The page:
San Diego sees spring break spike in air travel despite virus restrictions

Coronavirus

SAN DIEGO — Spring break is leading to a sharp increase in air travel across the U.S. but the coronavirus pandemic adds some complications for vacationers headed to and from San Diego.

Sabrina LoPiccolo says the San Diego International Airport is seeing much more travel as COVID-19 infection rates decrease, colleges let out for break and people take time off work to head out with their kids. “As people are getting vaccinated they’re probably feeling more comfortable,” LoPiccolo added.

The numbers reflect that: Still down from a typical spring break, where as many as 28,000 people pass through the airport every day, about 12,500 daily passengers have headed through San Diego TSA checkpoints in recent weeks. That’s made March the airport’s busiest month since the start of the pandemic.

But even with more residents vaccinated and case rates declining, travelers should keep pandemic restrictions and guidelines in mind.

California residents are still urged to avoid non-essential travel and going more than 120 miles from home, including travel within the state. For those who do fly, face coverings are required on airport property in San Diego and stickers mark where passengers should stand in lines and other common areas to ensure social distancing. Once you’re on the plane, airlines require face coverings and food and beverage service is limited, among other measures.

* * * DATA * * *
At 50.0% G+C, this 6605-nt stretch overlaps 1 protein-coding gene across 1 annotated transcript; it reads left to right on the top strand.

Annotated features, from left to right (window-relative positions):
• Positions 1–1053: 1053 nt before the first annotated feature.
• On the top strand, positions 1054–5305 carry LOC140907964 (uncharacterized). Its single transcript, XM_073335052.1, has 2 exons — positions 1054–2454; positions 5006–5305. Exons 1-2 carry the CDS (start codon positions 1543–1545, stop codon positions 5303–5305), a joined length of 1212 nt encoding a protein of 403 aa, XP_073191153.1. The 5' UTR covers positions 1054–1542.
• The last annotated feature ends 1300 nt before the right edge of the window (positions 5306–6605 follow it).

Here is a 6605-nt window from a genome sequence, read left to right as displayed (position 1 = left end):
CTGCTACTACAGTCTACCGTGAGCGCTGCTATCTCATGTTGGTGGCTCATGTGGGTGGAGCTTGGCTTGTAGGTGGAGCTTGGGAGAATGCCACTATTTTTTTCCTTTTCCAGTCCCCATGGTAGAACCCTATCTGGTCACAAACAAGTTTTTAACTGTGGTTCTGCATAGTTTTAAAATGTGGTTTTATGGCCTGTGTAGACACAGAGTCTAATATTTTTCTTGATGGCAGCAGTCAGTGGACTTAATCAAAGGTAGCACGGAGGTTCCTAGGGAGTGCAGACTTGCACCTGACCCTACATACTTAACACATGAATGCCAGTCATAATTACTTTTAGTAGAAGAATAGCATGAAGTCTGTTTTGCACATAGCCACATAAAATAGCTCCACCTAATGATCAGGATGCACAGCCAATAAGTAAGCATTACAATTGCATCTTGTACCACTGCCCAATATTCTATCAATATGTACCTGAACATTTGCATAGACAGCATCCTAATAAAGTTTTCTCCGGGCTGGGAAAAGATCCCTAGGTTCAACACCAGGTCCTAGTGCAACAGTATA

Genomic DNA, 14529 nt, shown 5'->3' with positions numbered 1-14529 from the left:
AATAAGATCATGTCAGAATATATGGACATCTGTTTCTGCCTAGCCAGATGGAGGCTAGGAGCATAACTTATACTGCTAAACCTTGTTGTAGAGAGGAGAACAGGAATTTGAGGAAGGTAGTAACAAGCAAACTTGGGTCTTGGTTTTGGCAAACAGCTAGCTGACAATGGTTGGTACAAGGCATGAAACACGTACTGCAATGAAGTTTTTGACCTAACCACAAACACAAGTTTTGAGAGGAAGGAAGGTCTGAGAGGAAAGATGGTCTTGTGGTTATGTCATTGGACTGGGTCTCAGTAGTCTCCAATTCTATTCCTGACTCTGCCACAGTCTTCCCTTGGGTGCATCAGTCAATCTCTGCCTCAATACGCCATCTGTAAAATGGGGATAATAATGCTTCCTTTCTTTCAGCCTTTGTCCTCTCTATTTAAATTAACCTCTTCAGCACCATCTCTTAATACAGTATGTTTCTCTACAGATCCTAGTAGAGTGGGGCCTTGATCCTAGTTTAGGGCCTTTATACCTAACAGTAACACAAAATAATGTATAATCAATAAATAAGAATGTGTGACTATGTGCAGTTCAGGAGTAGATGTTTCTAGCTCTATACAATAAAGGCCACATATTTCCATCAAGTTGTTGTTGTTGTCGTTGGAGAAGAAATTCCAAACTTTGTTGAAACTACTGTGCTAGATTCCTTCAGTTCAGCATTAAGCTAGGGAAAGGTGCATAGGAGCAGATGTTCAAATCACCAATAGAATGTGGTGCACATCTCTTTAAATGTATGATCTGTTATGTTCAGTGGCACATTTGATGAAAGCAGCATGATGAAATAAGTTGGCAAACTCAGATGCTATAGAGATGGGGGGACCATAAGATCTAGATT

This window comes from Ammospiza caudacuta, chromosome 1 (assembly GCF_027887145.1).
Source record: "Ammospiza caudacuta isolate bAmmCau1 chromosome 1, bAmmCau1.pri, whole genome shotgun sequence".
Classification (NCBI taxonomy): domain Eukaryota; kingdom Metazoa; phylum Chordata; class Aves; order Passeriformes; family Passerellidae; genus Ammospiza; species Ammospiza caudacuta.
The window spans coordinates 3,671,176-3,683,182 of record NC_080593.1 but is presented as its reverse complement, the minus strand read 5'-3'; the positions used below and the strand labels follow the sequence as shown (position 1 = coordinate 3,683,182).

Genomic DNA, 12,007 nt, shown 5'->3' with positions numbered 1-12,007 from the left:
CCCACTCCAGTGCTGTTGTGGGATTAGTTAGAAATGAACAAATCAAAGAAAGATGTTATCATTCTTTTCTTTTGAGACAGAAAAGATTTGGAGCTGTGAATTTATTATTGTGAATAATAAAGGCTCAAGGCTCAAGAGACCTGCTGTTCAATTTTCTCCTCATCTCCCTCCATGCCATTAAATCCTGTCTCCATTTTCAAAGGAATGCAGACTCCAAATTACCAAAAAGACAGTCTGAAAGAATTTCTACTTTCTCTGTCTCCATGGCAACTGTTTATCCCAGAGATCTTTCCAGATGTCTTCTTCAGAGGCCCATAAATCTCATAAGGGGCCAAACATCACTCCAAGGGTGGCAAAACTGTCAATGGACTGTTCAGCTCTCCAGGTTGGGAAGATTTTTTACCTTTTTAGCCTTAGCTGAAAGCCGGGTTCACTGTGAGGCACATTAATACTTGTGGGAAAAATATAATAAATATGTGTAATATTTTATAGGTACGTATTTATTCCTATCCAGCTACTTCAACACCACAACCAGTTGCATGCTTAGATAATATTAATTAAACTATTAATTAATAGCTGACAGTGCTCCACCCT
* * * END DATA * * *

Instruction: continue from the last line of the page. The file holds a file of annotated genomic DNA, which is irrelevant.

All airport employees are required to undergo personal health screenings in San Diego and cannot come to work if they have symptoms. Passengers are asked to do the same. Enhanced cleaning procedures are in place, too.

With social distancing in mind, LoPiccolo says they’ve seen a decrease in business travel to and from San Diego but an increase in flights to less densely populated areas that offer outdoor recreation and plenty of open space. That includes Montana, which Alaska Airlines just added nonstop flights to from San Diego.

As far as inbound traffic — the state health department isn’t rolling out the welcome mat just yet. “Traveling into California from other states or countries for tourism or recreation is strongly discouraged, and anyone traveling into California should self-quarantine for 10 days, unless quarantining is impracticable and the travel is for the sole purpose of meeting critical healthcare needs or other emergency response,” California’s COVID-19 website states.

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